Former Trump White House chief of staff Mark Meadows played an early role in convincing Harriet Hageman to run against Liz Cheney
- Mark Meadows was a key player in encouraging Harriet Hageman to take on Liz Cheney, per Politico.
- Meadows surprised Hageman at a Wyoming donor breakfast last year, where he asked her to run.
- Hageman was later connected to Trump, who endorsed her now-successful GOP primary campaign.
Former White House chief of staff Mark Meadows was an early booster of Harriet Hageman’s now-successful challenge against Rep. Liz Cheney in the Wyoming GOP House primary, providing a direct link to Donald Trump as the former president sought to vanquish one of his most vocal critics, according to Politico.
In July 2021, when Hageman was still considering a run against Cheney — who had by then been removed as the No. 3 House Republican after she continued to rail against Trump’s conduct on January 6, 2021, and his debunked election claims surrounding the 2020 presidential election — she drove seven hours across the state to have a breakfast meeting with a donor about the emerging race.
When Hageman arrived in Jackson for her meeting, Meadows — a staunch ally of Trump who served alongside Cheney in the House — had made a surprise appearance and was boosting Hageman in encouraging her to enter the primary.
Hageman had already received the support of myriad Republican leaders in Wyoming, who were exasperated by Cheney’s opposition to the former president in a state that he carried with 70 percent of the vote in the 2020 presidential election.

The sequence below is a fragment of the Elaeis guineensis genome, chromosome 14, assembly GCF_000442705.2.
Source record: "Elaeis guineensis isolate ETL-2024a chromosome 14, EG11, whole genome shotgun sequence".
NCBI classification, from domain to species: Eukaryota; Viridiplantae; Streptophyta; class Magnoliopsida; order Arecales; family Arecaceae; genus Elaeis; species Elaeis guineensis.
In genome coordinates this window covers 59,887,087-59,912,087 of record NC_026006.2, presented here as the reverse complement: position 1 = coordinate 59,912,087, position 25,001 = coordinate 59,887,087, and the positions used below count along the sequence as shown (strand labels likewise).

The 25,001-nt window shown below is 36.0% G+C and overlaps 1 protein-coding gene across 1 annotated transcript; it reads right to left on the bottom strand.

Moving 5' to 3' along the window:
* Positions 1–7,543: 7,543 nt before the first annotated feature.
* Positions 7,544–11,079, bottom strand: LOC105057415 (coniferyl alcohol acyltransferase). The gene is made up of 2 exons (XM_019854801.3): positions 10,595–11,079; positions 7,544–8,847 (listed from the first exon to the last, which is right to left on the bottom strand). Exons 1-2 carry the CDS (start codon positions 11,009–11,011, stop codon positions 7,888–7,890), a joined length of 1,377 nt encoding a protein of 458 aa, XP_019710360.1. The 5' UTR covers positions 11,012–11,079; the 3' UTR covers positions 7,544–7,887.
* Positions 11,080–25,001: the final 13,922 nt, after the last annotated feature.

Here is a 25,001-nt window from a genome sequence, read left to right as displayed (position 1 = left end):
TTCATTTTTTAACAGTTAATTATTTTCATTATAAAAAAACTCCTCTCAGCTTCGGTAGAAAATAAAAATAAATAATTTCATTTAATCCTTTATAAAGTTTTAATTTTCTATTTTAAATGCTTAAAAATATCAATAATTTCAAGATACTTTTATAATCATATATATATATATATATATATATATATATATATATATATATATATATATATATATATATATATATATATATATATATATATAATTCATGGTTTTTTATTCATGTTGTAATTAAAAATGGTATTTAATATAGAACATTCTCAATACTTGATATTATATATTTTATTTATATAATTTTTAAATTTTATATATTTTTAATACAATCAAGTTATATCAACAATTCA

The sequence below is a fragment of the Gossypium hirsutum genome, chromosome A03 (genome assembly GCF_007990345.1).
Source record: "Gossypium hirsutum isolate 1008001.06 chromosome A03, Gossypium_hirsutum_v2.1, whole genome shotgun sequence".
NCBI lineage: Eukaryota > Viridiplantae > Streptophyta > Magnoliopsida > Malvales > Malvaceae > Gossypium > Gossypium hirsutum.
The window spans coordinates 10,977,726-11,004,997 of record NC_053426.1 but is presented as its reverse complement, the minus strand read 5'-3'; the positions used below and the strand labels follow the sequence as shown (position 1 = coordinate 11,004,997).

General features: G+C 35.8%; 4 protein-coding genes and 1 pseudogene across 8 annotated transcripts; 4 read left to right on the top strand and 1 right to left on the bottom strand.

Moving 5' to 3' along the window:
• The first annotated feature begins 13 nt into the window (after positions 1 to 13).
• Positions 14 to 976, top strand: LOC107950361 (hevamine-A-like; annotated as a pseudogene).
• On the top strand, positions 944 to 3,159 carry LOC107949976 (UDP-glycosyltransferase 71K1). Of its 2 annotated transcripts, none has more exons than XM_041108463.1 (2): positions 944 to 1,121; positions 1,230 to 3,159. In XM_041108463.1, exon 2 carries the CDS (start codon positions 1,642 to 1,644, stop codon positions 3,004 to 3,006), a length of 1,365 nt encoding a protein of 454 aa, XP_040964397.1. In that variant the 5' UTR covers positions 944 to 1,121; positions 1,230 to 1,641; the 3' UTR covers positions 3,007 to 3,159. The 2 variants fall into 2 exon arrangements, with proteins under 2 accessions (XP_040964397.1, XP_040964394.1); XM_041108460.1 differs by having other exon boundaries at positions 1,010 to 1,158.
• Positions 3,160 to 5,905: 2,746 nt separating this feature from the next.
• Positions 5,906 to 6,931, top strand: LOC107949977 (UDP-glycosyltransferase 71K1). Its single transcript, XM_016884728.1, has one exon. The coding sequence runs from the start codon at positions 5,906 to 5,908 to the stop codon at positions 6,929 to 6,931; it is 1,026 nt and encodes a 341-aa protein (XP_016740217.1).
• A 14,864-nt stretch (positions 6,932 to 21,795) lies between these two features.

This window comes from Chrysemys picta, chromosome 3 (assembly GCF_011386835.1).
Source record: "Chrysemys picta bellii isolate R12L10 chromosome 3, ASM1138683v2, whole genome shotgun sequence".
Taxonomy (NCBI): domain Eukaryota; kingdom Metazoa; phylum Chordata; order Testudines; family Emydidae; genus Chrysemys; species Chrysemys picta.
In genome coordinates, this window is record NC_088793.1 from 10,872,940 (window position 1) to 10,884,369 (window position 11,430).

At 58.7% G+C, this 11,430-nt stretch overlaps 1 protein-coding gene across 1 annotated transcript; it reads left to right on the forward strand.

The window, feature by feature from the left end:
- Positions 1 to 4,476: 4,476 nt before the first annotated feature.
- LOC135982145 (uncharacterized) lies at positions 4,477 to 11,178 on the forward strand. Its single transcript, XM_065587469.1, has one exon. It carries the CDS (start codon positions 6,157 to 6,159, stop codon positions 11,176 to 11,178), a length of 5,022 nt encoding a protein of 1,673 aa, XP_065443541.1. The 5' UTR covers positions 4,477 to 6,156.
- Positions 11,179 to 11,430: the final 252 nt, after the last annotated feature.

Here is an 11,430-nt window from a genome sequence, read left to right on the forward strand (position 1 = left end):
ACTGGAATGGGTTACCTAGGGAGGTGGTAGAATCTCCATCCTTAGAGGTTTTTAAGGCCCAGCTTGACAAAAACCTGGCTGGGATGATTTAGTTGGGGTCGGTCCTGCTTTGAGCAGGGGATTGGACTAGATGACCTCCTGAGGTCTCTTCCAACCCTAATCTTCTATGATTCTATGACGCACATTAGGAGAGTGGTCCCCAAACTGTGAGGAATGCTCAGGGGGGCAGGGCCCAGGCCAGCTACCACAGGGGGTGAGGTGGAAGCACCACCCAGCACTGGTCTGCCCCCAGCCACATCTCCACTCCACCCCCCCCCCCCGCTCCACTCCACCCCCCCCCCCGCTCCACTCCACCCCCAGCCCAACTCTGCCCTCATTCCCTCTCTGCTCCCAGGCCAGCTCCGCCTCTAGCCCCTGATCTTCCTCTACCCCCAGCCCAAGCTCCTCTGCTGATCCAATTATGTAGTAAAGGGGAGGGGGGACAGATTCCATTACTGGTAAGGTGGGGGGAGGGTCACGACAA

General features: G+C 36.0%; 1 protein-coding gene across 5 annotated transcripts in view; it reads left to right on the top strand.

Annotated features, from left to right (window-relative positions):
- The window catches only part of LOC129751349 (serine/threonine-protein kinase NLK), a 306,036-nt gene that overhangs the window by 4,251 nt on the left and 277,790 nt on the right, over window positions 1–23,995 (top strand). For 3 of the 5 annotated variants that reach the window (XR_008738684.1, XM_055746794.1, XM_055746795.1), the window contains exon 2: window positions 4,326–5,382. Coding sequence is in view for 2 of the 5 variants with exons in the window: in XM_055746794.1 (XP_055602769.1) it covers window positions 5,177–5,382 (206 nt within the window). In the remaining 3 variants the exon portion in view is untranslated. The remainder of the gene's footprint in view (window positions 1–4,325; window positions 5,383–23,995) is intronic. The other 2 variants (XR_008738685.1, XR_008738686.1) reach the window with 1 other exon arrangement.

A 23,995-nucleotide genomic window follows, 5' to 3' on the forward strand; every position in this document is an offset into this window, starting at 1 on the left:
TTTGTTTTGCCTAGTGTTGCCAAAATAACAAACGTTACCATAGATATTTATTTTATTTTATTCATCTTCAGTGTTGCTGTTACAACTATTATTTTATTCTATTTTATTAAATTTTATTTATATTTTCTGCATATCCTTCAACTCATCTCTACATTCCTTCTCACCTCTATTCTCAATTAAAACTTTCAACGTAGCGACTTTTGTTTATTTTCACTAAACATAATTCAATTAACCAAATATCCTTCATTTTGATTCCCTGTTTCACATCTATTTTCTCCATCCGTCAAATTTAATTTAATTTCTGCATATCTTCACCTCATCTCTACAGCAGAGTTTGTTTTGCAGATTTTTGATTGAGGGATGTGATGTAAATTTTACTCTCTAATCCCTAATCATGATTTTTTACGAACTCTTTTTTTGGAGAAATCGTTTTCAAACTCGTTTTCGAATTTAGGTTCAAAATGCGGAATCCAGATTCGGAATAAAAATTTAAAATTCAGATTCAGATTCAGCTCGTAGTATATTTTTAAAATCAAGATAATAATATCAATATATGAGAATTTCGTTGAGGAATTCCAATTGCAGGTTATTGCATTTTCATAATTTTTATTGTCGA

During the meeting, Meadows connected Hageman by phone with Rep. Jim Jordan of Ohio, another top Trump congressional ally, who also prodded her to enter the contest, per Politico.
After Meadows left the event, he called Trump and pushed him to meet with Hageman, according to an individual familiar with the situation who spoke with the news outlet.
Trump would go on to endorse Hageman and travel to the state to campaign against Cheney, deriding her as a “RINO,” or “Republican In Name Only,” a political pejorative used to “otherize” her as insufficiently conservative in one of the most GOP-friendly states in the country.
Trump’s “Save America” PAC was a key financial outlet for Cheney’s top challenger, as a pro-Hageman PAC collected $650,000 from the former president’s political committee throughout the primary campaign.
The disciplined effort to beat Cheney never let down from last summer, and coupled with Cheney’s high-profile role as the vice chair of the House committee investigating January 6 — a panel which is deeply unpopular among Republicans — the congresswoman went on to lose her primary.
Andy Surabian, the chief strategist for Wyoming Values PAC, the pro-Hageman outside organization, said that those in the former president’s orbit considered the Cheney-Hageman race to be extremely important to his “America First” coalition.
“Trump-world organized and mobilized like I’ve never seen before to ensure Cheney’s defeat,” he told Politico. “Everyone correctly understood that, symbolically speaking, no midterm race was more important for the future of the America First movement than this one.”
With nearly 99 percent of the vote in, Hageman led Cheney in the GOP primary 66%-29%, per DDHQ results.